Agent Orange Benefits
General Information About Agent Orange Benefits
Approximately 20 million gallons of herbicides were used in Vietnam between 1962 and 1971 to remove unwanted plant life and leaves which otherwise provided cover for enemy forces during the Vietnam Conflict. Shortly following their military service in Vietnam, some veterans reported a variety of health problems and concerns which some of them attributed to exposure to Agent Orange or other herbicides. The Department of Veterans Affairs has developed a comprehensive program to respond to these medical problems and concerns. The principal elements of this program include quality healthcare services, disability compensation for veterans with service-connected illnesses, scientific research and outreach and education.
Current Conditions Considered by VA Presumptive to AO Exposure
These are the diseases which VA currently presumes resulted from exposure to herbicides like Agent Orange. The law requires that some of these diseases be at least 10% disabling under VA's rating regulations within a deadline that began to run the day you left Vietnam. If there is a deadline, it is listed in parentheses after the name of the disease.
Special Compensation for Disease
As with other veterans, Vietnam veterans with disabilities incurred or aggravated by military service may receive monthly VA compensation. As knowledge has grown from studies of Agent Orange, some diseases that may not have become evident in service have been recognized as service-connected. In addition, monetary benefits, health care and vocational rehabilitation services are provided to Vietnam veterans' offspring with spina bifida, a congenital birth defect of the spine. VA presumes that all military personnel who served in Vietnam and who have one of the listed diseases were exposed to Agent Orange.
Agent Orange and Birth Defects
The Veterans’ Benefits Act of 1997 granted benefits for children of Vietnam veterans who were suffering from spina bifida (38 U.S.C. §1805).
Under Public Law 106-419, VA identified the birth defects of children of women Vietnam veterans that
Birth defects not included in this benefit program as those abnormalities that result from the following:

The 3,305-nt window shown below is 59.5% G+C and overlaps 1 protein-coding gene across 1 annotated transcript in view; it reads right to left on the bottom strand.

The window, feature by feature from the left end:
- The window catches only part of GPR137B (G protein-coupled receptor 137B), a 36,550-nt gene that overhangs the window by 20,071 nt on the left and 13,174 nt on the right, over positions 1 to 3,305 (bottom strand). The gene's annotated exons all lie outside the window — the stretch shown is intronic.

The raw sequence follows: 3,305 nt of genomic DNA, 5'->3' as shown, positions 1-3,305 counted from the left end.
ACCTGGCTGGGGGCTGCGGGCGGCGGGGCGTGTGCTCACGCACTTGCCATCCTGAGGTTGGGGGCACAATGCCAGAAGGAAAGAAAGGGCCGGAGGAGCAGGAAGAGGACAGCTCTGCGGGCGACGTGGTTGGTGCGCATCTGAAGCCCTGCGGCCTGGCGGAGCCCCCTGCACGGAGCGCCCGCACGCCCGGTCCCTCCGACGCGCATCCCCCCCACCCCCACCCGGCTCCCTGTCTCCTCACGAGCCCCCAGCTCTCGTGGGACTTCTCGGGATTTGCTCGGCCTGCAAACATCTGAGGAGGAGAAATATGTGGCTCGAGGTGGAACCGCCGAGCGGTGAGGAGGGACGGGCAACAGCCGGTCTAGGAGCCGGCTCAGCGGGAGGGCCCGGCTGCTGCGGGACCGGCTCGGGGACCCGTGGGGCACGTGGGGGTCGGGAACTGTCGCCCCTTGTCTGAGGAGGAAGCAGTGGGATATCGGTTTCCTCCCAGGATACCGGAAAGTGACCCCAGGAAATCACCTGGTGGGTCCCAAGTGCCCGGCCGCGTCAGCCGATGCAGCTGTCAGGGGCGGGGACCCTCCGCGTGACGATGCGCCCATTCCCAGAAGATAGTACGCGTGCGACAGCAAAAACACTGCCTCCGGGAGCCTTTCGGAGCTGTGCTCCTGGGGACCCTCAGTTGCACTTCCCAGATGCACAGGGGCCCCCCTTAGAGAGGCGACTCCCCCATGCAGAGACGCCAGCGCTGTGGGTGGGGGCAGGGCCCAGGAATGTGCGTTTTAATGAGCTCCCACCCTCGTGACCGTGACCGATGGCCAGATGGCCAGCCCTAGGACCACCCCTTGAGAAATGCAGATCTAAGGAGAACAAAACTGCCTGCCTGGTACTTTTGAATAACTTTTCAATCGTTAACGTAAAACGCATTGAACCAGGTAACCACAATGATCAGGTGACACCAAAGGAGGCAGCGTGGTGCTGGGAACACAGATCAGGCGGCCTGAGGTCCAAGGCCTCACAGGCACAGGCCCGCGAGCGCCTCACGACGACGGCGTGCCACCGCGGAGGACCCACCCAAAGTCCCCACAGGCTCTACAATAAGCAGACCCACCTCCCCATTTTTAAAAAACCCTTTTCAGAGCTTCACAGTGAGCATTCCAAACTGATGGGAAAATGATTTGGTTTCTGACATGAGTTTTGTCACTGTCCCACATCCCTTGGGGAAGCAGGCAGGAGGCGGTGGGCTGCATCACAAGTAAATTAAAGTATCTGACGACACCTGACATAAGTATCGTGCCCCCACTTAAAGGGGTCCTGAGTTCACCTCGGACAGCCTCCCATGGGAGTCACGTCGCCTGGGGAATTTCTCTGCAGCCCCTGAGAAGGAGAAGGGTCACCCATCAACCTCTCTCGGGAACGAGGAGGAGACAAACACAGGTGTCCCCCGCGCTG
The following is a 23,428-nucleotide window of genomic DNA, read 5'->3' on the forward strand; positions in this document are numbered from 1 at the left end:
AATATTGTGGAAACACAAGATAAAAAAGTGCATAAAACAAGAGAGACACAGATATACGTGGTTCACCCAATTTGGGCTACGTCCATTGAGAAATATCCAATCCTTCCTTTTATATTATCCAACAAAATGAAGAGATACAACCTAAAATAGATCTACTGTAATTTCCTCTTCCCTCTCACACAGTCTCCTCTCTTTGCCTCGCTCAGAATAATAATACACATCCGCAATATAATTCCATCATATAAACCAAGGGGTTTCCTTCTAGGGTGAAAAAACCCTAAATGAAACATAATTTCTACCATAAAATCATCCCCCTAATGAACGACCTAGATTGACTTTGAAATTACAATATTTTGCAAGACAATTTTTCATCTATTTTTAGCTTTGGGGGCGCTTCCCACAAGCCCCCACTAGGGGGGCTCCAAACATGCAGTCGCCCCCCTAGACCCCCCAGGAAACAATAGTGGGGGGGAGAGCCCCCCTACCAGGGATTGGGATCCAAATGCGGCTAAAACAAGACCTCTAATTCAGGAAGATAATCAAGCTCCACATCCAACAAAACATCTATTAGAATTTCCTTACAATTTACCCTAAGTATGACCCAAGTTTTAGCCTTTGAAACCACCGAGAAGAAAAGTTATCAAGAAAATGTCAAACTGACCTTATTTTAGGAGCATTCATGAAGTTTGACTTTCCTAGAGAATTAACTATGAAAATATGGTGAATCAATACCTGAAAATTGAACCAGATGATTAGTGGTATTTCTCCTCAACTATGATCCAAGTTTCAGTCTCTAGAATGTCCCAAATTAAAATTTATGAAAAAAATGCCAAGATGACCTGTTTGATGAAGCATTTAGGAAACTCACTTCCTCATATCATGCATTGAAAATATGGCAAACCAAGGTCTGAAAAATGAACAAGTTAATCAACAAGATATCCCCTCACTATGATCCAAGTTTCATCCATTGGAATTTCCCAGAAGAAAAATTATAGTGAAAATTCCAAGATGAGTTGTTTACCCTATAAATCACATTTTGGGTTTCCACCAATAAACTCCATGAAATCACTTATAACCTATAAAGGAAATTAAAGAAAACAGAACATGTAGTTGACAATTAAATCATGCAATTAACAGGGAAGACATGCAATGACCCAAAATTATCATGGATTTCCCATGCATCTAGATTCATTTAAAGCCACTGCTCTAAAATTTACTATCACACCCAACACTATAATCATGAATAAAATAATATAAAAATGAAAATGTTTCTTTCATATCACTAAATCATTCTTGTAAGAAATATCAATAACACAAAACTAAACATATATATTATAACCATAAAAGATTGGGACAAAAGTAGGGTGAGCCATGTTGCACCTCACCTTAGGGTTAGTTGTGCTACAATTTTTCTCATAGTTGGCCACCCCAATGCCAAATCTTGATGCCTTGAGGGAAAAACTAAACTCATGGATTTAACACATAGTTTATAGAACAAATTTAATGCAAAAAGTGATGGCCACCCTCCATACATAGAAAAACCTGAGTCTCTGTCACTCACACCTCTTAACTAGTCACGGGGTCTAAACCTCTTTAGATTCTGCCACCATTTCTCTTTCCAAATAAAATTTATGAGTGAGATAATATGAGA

The law defines the term "child" as an individual, regardless of age or marital status that is the natural child of a woman Vietnam veteran, and was conceived after the veteran first entered Vietnam. The legislation provides for health care services, vocational training, and a monthly allowance for eligible children.
To apply for benefits, apply on-line or send the VA Regional Office a letter stating that you have a specific health problem and that you claim it is due to your exposure to Agent Orange while serving in Vietnam. This is called an informal claim and will set the effective date for your benefits payments, if your claim is granted. The VA Regional Office will then send you an application form, which you must fill out and return. To get the address of your VA Regional Office, call 1-800-827-1000.
In an Agent Orange-based claim by a Vietnam veteran for service-connected benefits, VA requires:
What If I Served in Vietnam and Have a Disease Not on VA’s List?
If you served in Vietnam and believe that you have a disease caused by herbicide exposure, but that disease is not on VA’s list of diseases associated with herbicides like Agent Orange, you may still apply for service-connection. Such a veteran needs to establish entitlement to service connection on a “direct” (rather than “presumptive”) basis. In these cases, VA requires:
Where Can I Get More Information About Agent Orange?
Visit the VA’s websites:
Or contact the Agent Orange Helpline:
Other Related Benefits
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